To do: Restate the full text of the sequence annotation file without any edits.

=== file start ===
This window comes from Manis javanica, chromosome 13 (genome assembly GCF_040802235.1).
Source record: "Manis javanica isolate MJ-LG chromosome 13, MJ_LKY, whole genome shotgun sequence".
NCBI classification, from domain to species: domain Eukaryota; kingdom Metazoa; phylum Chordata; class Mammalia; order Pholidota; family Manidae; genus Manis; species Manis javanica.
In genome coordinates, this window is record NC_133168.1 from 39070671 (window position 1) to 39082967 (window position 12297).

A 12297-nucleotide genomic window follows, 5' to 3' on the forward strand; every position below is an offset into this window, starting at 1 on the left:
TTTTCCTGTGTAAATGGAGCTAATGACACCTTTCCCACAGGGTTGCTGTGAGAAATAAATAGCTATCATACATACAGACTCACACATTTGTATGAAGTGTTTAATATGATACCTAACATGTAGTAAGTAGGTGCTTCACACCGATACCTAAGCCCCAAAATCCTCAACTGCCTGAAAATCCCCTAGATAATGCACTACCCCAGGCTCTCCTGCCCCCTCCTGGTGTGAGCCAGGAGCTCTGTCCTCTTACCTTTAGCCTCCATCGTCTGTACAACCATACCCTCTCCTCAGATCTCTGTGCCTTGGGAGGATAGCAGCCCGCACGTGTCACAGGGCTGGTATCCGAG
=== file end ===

This window comes from Manis javanica, chromosome 13 (genome assembly GCF_040802235.1).
Source record: "Manis javanica isolate MJ-LG chromosome 13, MJ_LKY, whole genome shotgun sequence".
NCBI classification, from domain to species: domain Eukaryota; kingdom Metazoa; phylum Chordata; class Mammalia; order Pholidota; family Manidae; genus Manis; species Manis javanica.
In genome coordinates, this window is record NC_133168.1 from 39070671 (window position 1) to 39082967 (window position 12297).

A 12297-nucleotide genomic window follows, 5' to 3' on the forward strand; every position below is an offset into this window, starting at 1 on the left:
TTTTCCTGTGTAAATGGAGCTAATGACACCTTTCCCACAGGGTTGCTGTGAGAAATAAATAGCTATCATACATACAGACTCACACATTTGTATGAAGTGTTTAATATGATACCTAACATGTAGTAAGTAGGTGCTTCACACCGATACCTAAGCCCCAAAATCCTCAACTGCCTGAAAATCCCCTAGATAATGCACTACCCCAGGCTCTCCTGCCCCCTCCTGGTGTGAGCCAGGAGCTCTGTCCTCTTACCTTTAGCCTCCATCGTCTGTACAACCATACCCTCTCCTCAGATCTCTGTGCCTTGGGAGGATAGCAGCCCGCACGTGTCACAGGGCTGGTATCCGAG